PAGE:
Teaching and learning communication skills: An introduction to those new to higher education: Summary

Published September 2005

By Marie Diggins

Context

SCIE has produced a guide called SCIE Guide 5: Teaching and learning communication skills in social work education to assist all those involved in educating students - lecturers, practice teachers and service users and carers - in teaching communication skills to students.

While programme providers are required to involve service users and carers in planning and delivering the social work degree programme, many service users and carers are not familiar with some of the academic terms used and the way higher education works.

Purpose

This booklet is an introduction to SCIE Guide 5 for those people who are involved in social work education but who might not be familiar with it. It explains the terminology that is used and summaries the messages from SCIE Guide 5.

Audience

This introductory booklet will be useful for service users and carers involved in the design and delivery of the social work degree, and may also be useful for social work students.

Messages from the booklet

The following list of words may assist you in understanding SCIE Guide 5:

Agency-based educators: An agency-based educator is someone who is qualified to support and teach students in the workplace, Agency-based educators can also be called practice assessors.

Assess/assessing: Checking and reviewing the level of skills a person has in a particular area. The word 'evaluate' can also be used.

Assessment: The process where, or the way in which, a person's skills in a particular area are checked and reviewed. The word 'evaluation' can also be used.

Case study: A written description looking at a particular event or situation, describing what happened as objectively as possible.

Curriculum: The programme and topics that are taught as part of a course or degree.

Higher education Institution: A place where further learning (after compulsory schooling) takes place, such as a university or college.

Knowledge reviews: A term used by SCIE. A knowledge review is an evaluation of the existing research and information about a particular area of social care, including a review of how things are currently done and a summary of what works well. Knowledge reviews also tell us which areas need more research.

Learning outcomes: An agreement of what a person should learn from a section of, or all of, a course or degree.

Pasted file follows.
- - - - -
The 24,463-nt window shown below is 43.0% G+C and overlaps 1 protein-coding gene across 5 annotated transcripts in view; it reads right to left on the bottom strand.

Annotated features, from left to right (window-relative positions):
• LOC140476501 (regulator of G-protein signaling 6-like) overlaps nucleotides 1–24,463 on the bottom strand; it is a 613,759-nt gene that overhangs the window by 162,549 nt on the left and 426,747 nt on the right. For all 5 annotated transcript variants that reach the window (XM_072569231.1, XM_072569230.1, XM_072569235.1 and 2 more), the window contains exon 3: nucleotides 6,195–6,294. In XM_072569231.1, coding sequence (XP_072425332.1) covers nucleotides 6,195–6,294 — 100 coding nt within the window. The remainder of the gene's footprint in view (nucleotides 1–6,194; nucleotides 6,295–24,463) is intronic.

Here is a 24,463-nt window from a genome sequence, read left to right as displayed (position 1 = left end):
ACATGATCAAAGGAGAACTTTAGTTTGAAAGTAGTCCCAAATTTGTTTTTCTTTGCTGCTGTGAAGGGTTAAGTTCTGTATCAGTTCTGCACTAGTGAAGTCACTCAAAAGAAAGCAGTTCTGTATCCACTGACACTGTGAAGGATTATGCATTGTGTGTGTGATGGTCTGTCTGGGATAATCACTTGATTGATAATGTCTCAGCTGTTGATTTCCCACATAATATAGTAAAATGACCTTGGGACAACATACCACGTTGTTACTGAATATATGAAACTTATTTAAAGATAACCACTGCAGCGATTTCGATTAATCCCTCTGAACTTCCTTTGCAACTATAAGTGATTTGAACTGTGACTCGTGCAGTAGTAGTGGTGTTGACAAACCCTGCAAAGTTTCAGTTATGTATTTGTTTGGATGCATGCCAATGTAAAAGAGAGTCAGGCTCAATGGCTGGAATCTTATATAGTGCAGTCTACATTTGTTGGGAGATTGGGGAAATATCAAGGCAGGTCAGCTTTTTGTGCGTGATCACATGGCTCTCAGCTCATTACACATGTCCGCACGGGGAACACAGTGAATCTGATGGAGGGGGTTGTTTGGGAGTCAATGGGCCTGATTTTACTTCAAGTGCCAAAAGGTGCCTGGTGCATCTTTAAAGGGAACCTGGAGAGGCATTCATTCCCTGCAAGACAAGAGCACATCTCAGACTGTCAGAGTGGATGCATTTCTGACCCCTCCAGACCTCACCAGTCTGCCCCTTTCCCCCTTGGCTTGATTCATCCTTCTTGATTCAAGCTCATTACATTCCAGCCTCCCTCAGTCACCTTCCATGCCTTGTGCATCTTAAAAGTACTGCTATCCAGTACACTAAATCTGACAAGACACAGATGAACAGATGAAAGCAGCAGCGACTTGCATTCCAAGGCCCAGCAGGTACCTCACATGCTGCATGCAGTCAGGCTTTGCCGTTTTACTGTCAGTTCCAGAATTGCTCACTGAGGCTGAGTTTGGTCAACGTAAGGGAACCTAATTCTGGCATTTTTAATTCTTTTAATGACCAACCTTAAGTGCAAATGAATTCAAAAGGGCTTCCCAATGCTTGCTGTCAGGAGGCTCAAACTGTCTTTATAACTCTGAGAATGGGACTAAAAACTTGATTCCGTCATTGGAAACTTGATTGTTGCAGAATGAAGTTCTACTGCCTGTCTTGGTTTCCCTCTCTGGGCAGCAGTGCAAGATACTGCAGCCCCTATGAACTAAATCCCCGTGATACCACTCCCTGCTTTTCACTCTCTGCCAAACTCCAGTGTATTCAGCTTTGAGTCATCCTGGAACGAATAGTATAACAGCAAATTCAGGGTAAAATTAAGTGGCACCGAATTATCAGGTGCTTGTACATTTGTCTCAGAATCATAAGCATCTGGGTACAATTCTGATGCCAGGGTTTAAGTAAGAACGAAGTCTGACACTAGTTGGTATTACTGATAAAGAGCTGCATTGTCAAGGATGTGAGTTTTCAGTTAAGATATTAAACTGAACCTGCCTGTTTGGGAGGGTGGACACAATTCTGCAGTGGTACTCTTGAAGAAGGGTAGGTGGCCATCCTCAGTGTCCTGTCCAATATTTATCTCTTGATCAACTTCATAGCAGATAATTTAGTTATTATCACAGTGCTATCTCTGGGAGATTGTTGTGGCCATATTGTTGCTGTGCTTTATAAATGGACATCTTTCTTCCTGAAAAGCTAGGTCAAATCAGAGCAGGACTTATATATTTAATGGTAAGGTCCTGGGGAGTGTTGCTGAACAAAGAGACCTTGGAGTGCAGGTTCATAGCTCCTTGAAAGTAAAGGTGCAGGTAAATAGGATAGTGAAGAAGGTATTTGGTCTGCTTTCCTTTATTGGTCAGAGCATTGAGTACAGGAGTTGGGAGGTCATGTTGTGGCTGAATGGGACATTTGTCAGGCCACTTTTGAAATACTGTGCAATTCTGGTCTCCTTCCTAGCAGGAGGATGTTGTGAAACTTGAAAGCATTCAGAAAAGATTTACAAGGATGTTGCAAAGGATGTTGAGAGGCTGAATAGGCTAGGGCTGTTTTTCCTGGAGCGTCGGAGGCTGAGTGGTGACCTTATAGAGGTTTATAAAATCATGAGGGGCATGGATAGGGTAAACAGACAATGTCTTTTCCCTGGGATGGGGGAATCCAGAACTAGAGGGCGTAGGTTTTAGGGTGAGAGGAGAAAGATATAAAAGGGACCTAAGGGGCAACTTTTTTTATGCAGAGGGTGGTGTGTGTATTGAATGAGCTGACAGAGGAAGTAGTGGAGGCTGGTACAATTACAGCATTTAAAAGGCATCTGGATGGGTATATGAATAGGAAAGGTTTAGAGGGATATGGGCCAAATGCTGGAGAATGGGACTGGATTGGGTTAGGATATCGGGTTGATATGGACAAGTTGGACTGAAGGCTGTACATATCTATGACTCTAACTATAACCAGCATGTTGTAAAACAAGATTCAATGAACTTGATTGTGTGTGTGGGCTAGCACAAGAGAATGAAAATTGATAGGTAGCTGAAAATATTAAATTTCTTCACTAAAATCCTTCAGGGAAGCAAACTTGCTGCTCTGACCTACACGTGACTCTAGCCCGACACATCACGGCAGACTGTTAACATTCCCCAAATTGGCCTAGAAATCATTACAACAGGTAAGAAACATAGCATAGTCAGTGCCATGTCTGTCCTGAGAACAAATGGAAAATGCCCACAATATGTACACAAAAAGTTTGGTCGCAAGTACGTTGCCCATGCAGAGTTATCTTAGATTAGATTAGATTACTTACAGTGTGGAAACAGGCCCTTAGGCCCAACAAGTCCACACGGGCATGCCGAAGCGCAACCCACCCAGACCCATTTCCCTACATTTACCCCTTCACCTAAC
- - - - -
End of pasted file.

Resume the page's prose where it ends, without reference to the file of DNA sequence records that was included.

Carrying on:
Methodology: A word used to describe the way(s) research is carried out.

Practice: Things done in reality, for example in a work setting.

Practice agency: An organisation that takes on students to allow them to learn in the workplace.

Practice assessors: A person in a practice agency who supports and teaches students to learn in the workplace.

Practice guides: A term used by SCIE. Practice guides are a free resource found on SCIE's website that have information, research and current good practice about particular areas of social care. Practice guides give users the chance to learn more about what works well and use these ideas in their own work.

Practice learning: Learning in the workplace rather than in a university or college.

Qualifying level: The minimum level of education needed for someone to do a particular job.

Quality assurance: Checking that a course, book or service is of a good enough standard to use. There is usually a set way that something goes through quality assurance or becomes quality assured.

Research review: A term used by SCIE. A research review is a review of the research that exists in a particular area of social care.

Resource: In this instance, a book, guide, or collection of information that can be used for learning and teaching.

Role play: Dramatised activity where people take on various characters to think about how to react or handle different situations.

Stakeholders: People who have a particular interest in something because they are affected by it. For example, service users are stakeholders in the new social work degree because the results of the degree will affect the services they get in the future.

Theory: Written information such as research, examples, case studies.

Transferability: How much a skill, information or way of working can be used or be done in a different setting. For example, whether a way of working learnt in universities can be done by people in a real social work setting.

Download

All SCIE resources are free to download, however to access the following download you will need a free MySCIE account:

Available downloads:

  • Teaching and learning communication skills: An introduction to those new to higher education

SCIE also has a number of other resources on social work education.